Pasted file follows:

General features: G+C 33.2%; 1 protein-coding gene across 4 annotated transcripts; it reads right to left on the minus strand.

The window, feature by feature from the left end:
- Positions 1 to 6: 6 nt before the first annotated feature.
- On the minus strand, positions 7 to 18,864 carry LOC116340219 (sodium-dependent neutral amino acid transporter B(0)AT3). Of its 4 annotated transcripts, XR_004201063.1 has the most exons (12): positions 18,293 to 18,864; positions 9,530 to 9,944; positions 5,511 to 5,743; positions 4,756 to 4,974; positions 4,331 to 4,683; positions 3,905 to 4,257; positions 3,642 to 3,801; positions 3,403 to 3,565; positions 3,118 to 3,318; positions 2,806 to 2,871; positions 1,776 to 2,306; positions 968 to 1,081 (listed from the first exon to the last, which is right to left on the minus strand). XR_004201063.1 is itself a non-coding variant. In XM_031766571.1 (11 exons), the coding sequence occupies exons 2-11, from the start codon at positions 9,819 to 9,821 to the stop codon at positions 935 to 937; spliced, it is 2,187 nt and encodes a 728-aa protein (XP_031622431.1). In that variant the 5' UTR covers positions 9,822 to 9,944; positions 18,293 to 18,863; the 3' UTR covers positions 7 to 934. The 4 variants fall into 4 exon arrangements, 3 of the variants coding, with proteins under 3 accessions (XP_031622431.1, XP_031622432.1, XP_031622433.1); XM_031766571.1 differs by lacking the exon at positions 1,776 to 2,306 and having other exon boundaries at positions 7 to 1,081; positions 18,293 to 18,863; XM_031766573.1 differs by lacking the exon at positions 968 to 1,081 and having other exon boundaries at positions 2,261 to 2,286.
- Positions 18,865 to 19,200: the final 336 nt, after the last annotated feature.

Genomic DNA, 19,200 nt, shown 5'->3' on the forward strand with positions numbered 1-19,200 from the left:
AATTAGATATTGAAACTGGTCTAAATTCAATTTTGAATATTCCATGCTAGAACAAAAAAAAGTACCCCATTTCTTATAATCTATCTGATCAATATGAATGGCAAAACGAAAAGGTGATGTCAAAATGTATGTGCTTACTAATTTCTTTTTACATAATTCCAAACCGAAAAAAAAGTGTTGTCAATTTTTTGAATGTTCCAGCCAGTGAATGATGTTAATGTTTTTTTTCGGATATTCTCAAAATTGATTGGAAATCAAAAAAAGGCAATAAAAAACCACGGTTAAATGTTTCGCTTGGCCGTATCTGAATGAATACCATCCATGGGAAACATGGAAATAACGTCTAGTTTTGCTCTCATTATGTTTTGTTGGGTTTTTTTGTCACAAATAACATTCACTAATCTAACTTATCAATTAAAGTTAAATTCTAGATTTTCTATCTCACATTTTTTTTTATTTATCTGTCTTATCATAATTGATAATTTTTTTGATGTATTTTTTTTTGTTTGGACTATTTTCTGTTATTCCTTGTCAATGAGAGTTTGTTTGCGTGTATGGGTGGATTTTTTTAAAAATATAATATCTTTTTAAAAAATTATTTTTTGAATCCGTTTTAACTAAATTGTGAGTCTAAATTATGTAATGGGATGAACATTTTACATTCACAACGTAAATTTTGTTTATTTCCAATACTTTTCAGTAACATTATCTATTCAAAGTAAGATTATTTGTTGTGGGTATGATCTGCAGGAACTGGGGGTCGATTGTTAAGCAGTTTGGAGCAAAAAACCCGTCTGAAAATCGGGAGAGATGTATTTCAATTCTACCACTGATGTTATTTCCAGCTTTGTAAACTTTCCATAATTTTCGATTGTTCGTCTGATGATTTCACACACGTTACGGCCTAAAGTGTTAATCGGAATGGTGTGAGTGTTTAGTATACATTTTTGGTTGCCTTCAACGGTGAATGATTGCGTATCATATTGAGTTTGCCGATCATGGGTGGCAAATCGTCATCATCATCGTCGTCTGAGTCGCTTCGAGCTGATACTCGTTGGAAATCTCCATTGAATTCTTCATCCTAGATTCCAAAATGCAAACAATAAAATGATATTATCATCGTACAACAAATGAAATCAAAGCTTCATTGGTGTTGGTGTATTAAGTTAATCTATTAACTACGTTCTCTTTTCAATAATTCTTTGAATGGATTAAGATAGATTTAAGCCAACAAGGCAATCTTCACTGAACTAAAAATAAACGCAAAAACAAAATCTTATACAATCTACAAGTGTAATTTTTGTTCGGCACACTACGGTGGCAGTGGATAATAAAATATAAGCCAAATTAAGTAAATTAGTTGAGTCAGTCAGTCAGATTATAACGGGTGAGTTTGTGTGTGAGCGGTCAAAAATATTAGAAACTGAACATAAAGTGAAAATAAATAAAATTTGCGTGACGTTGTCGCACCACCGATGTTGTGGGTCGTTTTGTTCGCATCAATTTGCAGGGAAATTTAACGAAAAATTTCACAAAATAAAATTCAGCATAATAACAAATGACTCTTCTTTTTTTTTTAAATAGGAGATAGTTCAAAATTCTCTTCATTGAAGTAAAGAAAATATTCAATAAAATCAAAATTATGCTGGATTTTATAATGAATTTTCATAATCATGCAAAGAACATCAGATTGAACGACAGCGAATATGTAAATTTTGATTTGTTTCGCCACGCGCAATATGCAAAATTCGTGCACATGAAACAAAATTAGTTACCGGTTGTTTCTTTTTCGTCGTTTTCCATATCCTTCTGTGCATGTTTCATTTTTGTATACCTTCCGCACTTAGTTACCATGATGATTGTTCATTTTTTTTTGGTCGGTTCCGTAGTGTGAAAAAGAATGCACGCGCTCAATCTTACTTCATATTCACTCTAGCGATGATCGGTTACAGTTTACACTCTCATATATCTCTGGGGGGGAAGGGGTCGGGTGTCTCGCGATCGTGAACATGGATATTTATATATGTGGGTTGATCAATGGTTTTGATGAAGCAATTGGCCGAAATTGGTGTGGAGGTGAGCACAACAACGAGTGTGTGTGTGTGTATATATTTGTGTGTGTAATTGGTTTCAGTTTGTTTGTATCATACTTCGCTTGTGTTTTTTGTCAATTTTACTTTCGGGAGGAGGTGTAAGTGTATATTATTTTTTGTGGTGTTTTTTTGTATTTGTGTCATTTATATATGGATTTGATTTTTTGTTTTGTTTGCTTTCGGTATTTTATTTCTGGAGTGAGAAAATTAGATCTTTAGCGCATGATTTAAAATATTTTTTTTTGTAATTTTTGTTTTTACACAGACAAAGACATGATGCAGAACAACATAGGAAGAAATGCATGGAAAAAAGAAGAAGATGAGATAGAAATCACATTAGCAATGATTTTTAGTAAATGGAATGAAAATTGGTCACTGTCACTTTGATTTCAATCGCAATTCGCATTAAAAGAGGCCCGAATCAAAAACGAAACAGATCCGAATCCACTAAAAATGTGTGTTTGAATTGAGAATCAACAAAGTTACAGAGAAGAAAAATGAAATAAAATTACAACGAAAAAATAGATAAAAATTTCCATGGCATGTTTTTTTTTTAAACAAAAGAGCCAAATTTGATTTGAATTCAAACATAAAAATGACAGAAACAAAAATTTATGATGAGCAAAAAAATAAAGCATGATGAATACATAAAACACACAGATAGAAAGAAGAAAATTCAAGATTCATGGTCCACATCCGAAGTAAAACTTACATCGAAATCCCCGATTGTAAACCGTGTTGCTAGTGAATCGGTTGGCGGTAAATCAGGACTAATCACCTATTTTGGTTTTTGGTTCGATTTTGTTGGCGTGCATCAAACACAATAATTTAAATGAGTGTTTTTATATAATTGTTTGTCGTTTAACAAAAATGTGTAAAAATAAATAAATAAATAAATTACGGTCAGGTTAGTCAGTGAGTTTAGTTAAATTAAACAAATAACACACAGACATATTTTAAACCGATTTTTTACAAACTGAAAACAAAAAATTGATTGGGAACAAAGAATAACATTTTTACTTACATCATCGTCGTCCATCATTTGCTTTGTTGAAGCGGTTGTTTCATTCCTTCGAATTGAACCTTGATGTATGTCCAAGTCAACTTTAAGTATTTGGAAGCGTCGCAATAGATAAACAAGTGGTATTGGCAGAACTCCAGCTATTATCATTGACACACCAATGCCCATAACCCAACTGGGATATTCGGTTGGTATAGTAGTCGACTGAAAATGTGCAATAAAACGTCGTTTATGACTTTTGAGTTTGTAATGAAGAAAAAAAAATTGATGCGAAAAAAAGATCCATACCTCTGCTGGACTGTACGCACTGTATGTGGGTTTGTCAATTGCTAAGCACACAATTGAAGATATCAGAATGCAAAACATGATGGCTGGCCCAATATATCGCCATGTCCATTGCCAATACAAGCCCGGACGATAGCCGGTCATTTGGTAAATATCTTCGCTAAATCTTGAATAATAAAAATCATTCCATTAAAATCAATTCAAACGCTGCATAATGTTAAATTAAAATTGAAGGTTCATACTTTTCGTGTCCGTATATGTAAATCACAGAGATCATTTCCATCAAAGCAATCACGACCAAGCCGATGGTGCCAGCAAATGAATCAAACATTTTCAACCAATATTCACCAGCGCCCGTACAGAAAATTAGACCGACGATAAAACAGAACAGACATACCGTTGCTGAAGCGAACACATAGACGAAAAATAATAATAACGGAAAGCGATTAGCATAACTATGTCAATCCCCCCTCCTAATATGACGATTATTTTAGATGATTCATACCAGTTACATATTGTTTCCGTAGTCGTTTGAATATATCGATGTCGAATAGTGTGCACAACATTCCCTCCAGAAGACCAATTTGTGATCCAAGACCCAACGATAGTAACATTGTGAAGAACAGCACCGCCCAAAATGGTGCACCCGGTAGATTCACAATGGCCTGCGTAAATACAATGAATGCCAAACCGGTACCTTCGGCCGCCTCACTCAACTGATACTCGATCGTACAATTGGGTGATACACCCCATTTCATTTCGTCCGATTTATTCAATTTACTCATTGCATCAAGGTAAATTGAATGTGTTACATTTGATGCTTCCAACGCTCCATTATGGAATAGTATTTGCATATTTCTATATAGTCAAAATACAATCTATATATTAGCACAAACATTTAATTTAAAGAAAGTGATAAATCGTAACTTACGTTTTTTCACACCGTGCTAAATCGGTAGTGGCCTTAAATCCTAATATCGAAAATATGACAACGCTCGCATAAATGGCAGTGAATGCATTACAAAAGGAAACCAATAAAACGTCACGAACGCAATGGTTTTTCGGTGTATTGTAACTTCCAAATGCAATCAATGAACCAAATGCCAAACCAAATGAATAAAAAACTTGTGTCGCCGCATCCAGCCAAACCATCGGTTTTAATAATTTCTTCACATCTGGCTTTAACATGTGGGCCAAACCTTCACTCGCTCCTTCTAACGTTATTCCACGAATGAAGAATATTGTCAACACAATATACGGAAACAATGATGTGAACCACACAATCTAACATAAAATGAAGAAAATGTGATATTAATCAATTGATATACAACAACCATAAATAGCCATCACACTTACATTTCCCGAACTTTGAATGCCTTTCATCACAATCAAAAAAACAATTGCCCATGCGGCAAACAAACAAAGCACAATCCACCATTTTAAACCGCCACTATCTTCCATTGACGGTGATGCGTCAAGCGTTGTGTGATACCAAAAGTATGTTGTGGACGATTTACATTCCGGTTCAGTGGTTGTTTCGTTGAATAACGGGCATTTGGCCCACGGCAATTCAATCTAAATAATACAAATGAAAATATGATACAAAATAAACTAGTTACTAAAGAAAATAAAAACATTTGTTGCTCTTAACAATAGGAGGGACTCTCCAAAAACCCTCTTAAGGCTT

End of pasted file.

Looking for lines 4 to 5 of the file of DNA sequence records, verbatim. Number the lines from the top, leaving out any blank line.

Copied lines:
- On the minus strand, positions 7 to 18,864 carry LOC116340219 (sodium-dependent neutral amino acid transporter B(0)AT3). Of its 4 annotated transcripts, XR_004201063.1 has the most exons (12): positions 18,293 to 18,864; positions 9,530 to 9,944; positions 5,511 to 5,743; positions 4,756 to 4,974; positions 4,331 to 4,683; positions 3,905 to 4,257; positions 3,642 to 3,801; positions 3,403 to 3,565; positions 3,118 to 3,318; positions 2,806 to 2,871; positions 1,776 to 2,306; positions 968 to 1,081 (listed from the first exon to the last, which is right to left on the minus strand). XR_004201063.1 is itself a non-coding variant. In XM_031766571.1 (11 exons), the coding sequence occupies exons 2-11, from the start codon at positions 9,819 to 9,821 to the stop codon at positions 935 to 937; spliced, it is 2,187 nt and encodes a 728-aa protein (XP_031622431.1). In that variant the 5' UTR covers positions 9,822 to 9,944; positions 18,293 to 18,863; the 3' UTR covers positions 7 to 934. The 4 variants fall into 4 exon arrangements, 3 of the variants coding, with proteins under 3 accessions (XP_031622431.1, XP_031622432.1, XP_031622433.1); XM_031766571.1 differs by lacking the exon at positions 1,776 to 2,306 and having other exon boundaries at positions 7 to 1,081; positions 18,293 to 18,863; XM_031766573.1 differs by lacking the exon at positions 968 to 1,081 and having other exon boundaries at positions 2,261 to 2,286.
- Positions 18,865 to 19,200: the final 336 nt, after the last annotated feature.